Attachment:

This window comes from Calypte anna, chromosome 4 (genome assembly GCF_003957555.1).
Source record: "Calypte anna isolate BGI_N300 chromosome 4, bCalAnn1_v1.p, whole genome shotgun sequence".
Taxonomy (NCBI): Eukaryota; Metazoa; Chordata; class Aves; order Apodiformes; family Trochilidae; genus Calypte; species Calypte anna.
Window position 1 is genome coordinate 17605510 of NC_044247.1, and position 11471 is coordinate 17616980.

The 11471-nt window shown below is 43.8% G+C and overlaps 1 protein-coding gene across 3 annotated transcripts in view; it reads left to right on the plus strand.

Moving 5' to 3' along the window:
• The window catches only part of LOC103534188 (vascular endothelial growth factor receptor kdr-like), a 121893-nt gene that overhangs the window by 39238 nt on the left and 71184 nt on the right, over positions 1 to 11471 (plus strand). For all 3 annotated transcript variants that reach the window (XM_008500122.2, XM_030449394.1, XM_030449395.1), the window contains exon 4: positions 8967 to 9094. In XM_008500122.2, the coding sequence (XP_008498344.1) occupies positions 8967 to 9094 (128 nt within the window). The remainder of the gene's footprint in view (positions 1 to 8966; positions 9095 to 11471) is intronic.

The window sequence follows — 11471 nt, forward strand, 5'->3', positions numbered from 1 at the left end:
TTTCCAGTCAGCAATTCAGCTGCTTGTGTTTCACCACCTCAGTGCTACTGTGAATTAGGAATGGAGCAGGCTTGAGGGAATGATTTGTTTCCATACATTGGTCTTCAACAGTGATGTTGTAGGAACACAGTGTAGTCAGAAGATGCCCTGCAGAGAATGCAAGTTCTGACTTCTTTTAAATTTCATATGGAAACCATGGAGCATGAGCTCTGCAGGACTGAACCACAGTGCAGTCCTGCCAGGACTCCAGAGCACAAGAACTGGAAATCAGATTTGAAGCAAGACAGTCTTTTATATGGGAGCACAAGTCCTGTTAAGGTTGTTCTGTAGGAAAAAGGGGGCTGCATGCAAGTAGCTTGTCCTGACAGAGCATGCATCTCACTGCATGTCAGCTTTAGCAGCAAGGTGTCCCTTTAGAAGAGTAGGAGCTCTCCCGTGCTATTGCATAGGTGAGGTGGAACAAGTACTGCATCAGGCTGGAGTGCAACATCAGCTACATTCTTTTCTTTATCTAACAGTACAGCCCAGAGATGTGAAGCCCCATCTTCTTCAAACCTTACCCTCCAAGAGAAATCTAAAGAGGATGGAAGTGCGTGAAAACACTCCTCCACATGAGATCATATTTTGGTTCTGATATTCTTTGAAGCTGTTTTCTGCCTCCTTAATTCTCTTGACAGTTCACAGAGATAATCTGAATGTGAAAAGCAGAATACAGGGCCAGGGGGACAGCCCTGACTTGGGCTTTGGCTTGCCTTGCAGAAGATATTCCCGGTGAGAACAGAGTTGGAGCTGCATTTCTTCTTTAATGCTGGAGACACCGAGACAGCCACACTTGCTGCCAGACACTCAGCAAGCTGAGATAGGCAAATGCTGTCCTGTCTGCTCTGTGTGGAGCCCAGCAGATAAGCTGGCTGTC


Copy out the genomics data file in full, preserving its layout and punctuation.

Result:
This window comes from Calypte anna, chromosome 4 (genome assembly GCF_003957555.1).
Source record: "Calypte anna isolate BGI_N300 chromosome 4, bCalAnn1_v1.p, whole genome shotgun sequence".
Taxonomy (NCBI): Eukaryota; Metazoa; Chordata; class Aves; order Apodiformes; family Trochilidae; genus Calypte; species Calypte anna.
Window position 1 is genome coordinate 17605510 of NC_044247.1, and position 11471 is coordinate 17616980.

The 11471-nt window shown below is 43.8% G+C and overlaps 1 protein-coding gene across 3 annotated transcripts in view; it reads left to right on the plus strand.

Moving 5' to 3' along the window:
• The window catches only part of LOC103534188 (vascular endothelial growth factor receptor kdr-like), a 121893-nt gene that overhangs the window by 39238 nt on the left and 71184 nt on the right, over positions 1 to 11471 (plus strand). For all 3 annotated transcript variants that reach the window (XM_008500122.2, XM_030449394.1, XM_030449395.1), the window contains exon 4: positions 8967 to 9094. In XM_008500122.2, the coding sequence (XP_008498344.1) occupies positions 8967 to 9094 (128 nt within the window). The remainder of the gene's footprint in view (positions 1 to 8966; positions 9095 to 11471) is intronic.

The window sequence follows — 11471 nt, forward strand, 5'->3', positions numbered from 1 at the left end:
TTTCCAGTCAGCAATTCAGCTGCTTGTGTTTCACCACCTCAGTGCTACTGTGAATTAGGAATGGAGCAGGCTTGAGGGAATGATTTGTTTCCATACATTGGTCTTCAACAGTGATGTTGTAGGAACACAGTGTAGTCAGAAGATGCCCTGCAGAGAATGCAAGTTCTGACTTCTTTTAAATTTCATATGGAAACCATGGAGCATGAGCTCTGCAGGACTGAACCACAGTGCAGTCCTGCCAGGACTCCAGAGCACAAGAACTGGAAATCAGATTTGAAGCAAGACAGTCTTTTATATGGGAGCACAAGTCCTGTTAAGGTTGTTCTGTAGGAAAAAGGGGGCTGCATGCAAGTAGCTTGTCCTGACAGAGCATGCATCTCACTGCATGTCAGCTTTAGCAGCAAGGTGTCCCTTTAGAAGAGTAGGAGCTCTCCCGTGCTATTGCATAGGTGAGGTGGAACAAGTACTGCATCAGGCTGGAGTGCAACATCAGCTACATTCTTTTCTTTATCTAACAGTACAGCCCAGAGATGTGAAGCCCCATCTTCTTCAAACCTTACCCTCCAAGAGAAATCTAAAGAGGATGGAAGTGCGTGAAAACACTCCTCCACATGAGATCATATTTTGGTTCTGATATTCTTTGAAGCTGTTTTCTGCCTCCTTAATTCTCTTGACAGTTCACAGAGATAATCTGAATGTGAAAAGCAGAATACAGGGCCAGGGGGACAGCCCTGACTTGGGCTTTGGCTTGCCTTGCAGAAGATATTCCCGGTGAGAACAGAGTTGGAGCTGCATTTCTTCTTTAATGCTGGAGACACCGAGACAGCCACACTTGCTGCCAGACACTCAGCAAGCTGAGATAGGCAAATGCTGTCCTGTCTGCTCTGTGTGGAGCCCAGCAGATAAGCTGGCTGTC